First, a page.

The Rockefeller Center Christmas Tree, considered the “worldwide symbol of Christmas,” will be lit on Wednesday, marking the 89th tree lighting ceremony. After last year’s event was closed to spectators because of the pandemic, the tree lighting will once again welcome the public to kick off the holiday season. Ahead of the event, learn about the history of the iconic spruce, from its start as a modest Depression-era pick-me-up for Rockefeller Center construction workers to World War regulations to its current 900-pound Swarovski star.

More on the history here

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Features, holidays, NYC Guides

The 15 best NYC holiday markets of 2021

By Michelle Cohen, Thu, November 18, 2021

Photo: FAD Holiday Market

Even a pandemic can’t keep a New York City shopper down. The city’s retail landscape may look different now, but that hasn’t dimmed the sparkle of beautiful baubles, clever crafts, and the company of fellow shoppers. While most of the city’s holiday markets went virtual last year, many of our favorites have returned in their fabulous original form. The big Manhattan markets at Union Square, Bryant Park, and Columbus Circle are still impressive, but smaller, more intimate neighborhood gems shine brightly on their own. They’re all great places to find seasonal delights like ice skating, live music, drinks, food, and family fun designed to keep shoppers’ spirits bright.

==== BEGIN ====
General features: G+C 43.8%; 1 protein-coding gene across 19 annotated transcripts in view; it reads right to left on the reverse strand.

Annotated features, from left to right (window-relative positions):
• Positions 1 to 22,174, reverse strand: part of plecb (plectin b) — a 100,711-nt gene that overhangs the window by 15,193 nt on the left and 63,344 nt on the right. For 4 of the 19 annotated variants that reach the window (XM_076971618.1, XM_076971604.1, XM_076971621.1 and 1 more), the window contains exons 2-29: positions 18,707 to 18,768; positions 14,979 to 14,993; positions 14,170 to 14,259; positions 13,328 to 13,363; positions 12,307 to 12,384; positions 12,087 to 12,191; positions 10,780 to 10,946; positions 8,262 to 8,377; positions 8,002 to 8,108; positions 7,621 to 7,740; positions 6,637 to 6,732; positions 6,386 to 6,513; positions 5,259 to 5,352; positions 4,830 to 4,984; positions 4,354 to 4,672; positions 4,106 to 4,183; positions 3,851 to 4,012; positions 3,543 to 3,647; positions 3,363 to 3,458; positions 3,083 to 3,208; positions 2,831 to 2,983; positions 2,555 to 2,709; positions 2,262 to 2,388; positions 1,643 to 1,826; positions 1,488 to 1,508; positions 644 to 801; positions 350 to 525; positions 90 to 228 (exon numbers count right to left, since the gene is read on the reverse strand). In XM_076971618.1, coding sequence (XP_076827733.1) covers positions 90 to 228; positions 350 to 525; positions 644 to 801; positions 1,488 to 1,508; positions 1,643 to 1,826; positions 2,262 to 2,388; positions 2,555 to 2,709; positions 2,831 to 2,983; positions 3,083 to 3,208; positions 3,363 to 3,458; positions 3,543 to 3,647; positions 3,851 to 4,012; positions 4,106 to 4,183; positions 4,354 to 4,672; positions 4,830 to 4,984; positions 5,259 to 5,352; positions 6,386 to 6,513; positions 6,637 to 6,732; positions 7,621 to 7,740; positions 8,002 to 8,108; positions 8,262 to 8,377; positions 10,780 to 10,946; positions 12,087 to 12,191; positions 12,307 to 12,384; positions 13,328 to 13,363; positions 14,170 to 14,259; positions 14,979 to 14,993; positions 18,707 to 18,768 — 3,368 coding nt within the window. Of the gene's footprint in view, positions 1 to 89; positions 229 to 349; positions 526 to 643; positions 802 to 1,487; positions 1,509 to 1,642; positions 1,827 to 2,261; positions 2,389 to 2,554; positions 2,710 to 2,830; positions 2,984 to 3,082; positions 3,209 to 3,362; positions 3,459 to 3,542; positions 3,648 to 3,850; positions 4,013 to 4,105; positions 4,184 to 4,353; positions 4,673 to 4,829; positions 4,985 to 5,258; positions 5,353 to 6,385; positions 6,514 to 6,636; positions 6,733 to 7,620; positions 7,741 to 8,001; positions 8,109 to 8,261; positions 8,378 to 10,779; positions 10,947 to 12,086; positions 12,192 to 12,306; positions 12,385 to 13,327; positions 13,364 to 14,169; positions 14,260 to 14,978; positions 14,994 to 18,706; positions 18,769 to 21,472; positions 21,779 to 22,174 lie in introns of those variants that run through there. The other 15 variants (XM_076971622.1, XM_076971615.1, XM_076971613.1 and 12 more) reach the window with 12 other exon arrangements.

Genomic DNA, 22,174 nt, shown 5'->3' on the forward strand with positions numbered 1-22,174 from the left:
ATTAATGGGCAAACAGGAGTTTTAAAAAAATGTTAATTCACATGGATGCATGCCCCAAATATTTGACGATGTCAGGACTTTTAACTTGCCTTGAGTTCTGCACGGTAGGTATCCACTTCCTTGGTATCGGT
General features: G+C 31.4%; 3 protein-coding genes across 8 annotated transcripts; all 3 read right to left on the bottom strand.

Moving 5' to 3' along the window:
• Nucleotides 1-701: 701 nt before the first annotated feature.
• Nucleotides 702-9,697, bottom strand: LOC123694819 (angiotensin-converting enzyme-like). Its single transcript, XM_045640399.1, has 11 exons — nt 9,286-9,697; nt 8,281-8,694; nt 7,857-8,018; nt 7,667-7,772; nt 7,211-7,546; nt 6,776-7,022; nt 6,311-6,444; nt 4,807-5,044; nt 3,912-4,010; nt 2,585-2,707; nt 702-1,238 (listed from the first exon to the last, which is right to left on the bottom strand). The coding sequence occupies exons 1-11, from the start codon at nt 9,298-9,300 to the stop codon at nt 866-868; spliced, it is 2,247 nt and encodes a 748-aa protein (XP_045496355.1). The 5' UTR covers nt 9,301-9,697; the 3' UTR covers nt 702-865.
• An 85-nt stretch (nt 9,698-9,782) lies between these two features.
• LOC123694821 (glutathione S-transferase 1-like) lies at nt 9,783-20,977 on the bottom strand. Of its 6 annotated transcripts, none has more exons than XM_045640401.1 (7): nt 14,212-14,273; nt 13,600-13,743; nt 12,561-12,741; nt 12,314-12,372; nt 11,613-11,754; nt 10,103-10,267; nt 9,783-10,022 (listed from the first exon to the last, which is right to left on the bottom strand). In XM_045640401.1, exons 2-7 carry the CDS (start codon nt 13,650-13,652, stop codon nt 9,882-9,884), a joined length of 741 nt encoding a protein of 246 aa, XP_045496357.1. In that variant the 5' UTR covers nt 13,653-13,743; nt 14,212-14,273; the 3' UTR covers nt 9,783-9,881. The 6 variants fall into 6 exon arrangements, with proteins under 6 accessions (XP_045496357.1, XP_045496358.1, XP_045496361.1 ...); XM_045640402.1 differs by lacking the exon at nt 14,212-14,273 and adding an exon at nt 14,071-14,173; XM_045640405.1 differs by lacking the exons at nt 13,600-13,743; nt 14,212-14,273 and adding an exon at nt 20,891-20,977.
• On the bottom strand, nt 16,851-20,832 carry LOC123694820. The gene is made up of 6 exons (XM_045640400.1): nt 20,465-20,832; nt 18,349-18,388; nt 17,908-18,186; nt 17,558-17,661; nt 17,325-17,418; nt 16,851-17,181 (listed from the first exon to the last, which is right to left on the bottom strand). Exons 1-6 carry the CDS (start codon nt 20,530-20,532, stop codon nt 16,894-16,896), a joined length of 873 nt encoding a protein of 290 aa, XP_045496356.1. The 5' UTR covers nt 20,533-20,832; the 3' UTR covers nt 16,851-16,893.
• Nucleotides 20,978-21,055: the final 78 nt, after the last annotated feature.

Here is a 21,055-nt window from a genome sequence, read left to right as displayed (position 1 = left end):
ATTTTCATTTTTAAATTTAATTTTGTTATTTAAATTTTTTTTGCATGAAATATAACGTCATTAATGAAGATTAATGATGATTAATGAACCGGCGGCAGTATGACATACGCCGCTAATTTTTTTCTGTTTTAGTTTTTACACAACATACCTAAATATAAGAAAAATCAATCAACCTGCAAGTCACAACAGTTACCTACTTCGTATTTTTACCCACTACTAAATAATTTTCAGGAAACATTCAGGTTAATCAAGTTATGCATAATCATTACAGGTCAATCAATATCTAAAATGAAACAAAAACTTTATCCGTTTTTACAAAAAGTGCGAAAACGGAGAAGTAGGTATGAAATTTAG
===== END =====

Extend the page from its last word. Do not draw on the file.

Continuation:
Find out where the goods are

Featured Story

Events, Features, holidays

The holidays will undoubtedly look a bit different this year, but just like most special moments during the pandemic, there are still ways to celebrate. From drive-through light shows and massive glowing lantern festivals to curling and ice-skating, there are plenty of fun and safe ways to get in the holiday spirit. Ahead, we’ve rounded up nearly 20 of the year’s best events in and around New York City.

All the events here